In its bid for the next giant leap to Mars, NASA is seeking ideas for enabling human explorers to safely land, live and work on the Red Planet.
NASA's first "Landing Site/Exploration Zone Workshop for Human Missions to the Surface of Mars" will be held October 27-30 at the Lunar and Planetary Institute in Houston.
The conference will start the process for choosing sites on Mars that NASA's Mars Reconnaissance Orbiter and Mars Odyssey spacecraft - along with any future missions over the coming decades - to create better maps and provide valuable scientific data of these potential exploration zones.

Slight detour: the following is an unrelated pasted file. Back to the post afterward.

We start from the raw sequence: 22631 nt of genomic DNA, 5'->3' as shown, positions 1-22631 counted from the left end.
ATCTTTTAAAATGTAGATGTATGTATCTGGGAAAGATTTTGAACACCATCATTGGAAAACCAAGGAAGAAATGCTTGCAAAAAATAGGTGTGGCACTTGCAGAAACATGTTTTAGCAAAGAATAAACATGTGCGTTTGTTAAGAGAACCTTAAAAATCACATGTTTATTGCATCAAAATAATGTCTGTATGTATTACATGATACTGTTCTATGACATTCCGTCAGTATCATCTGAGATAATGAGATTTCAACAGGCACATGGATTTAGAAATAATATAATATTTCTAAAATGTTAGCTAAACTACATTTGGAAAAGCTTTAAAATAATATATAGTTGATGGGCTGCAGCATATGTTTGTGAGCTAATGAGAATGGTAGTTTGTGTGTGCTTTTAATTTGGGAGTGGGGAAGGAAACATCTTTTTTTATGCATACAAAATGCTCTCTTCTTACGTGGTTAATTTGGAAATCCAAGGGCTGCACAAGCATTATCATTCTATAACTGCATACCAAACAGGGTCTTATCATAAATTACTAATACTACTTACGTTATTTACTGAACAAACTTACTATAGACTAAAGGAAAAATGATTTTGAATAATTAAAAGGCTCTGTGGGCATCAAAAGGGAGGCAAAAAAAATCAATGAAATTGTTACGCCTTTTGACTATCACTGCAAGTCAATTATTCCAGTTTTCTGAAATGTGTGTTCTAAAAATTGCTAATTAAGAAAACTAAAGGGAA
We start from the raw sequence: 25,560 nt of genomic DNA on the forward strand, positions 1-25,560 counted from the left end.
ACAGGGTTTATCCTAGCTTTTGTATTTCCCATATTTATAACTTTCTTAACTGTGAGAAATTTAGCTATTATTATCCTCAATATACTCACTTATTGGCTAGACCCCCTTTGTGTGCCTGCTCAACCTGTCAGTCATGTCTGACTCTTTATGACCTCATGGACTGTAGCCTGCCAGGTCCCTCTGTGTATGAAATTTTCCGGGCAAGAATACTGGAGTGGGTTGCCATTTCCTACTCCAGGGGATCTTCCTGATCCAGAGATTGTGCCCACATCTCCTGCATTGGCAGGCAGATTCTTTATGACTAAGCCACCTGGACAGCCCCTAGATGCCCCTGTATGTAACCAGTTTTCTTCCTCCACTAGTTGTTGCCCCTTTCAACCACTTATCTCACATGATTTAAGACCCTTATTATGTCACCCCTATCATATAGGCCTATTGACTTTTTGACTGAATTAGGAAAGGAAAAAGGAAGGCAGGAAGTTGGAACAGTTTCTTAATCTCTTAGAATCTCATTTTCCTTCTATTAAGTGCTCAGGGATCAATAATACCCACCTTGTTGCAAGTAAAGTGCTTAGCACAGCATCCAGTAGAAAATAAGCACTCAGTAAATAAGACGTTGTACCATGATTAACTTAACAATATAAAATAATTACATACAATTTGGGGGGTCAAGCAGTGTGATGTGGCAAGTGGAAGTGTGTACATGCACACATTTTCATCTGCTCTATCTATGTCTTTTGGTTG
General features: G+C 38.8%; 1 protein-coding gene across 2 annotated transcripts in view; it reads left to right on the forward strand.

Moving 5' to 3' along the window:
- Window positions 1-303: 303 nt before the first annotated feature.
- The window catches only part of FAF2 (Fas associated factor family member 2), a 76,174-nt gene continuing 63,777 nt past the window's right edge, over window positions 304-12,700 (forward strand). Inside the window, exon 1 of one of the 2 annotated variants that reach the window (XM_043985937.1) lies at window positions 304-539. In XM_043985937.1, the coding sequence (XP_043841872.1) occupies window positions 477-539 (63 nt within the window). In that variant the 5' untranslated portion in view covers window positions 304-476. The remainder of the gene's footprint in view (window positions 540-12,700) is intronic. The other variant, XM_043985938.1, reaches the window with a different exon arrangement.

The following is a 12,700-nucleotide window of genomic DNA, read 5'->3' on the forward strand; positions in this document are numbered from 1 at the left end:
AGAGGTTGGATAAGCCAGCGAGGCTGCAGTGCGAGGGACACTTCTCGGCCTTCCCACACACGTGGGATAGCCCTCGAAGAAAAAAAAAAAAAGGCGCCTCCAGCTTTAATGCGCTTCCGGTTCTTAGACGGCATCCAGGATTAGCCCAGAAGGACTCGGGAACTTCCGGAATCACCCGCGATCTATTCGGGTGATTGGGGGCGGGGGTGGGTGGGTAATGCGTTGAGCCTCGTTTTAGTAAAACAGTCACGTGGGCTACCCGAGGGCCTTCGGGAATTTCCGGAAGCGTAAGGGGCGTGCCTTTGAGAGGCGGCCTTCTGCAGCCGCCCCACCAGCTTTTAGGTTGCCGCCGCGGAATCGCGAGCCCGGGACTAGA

NASA hopes to engage scientists, technologists and experts in human exploration during the conference, fostering collaboration among the teams that will enable humans to live on and explore Mars in the coming decades, the US space agency said in a statement.
Potential exploration zones will need to offer compelling science research while providing resources that astronauts can take advantage of during their pioneering of the Red Planet.
First explorers are expected to be limited to about 100 km of travel from their landing site due to life support and exploration technology requirements.
"The life expectancy of the existing spacecrafts being limited, NASA is eager to gather high-resolution maps of potential exploration zones while the spacecraft, already well beyond their design lifetime, are still operational," the statement read.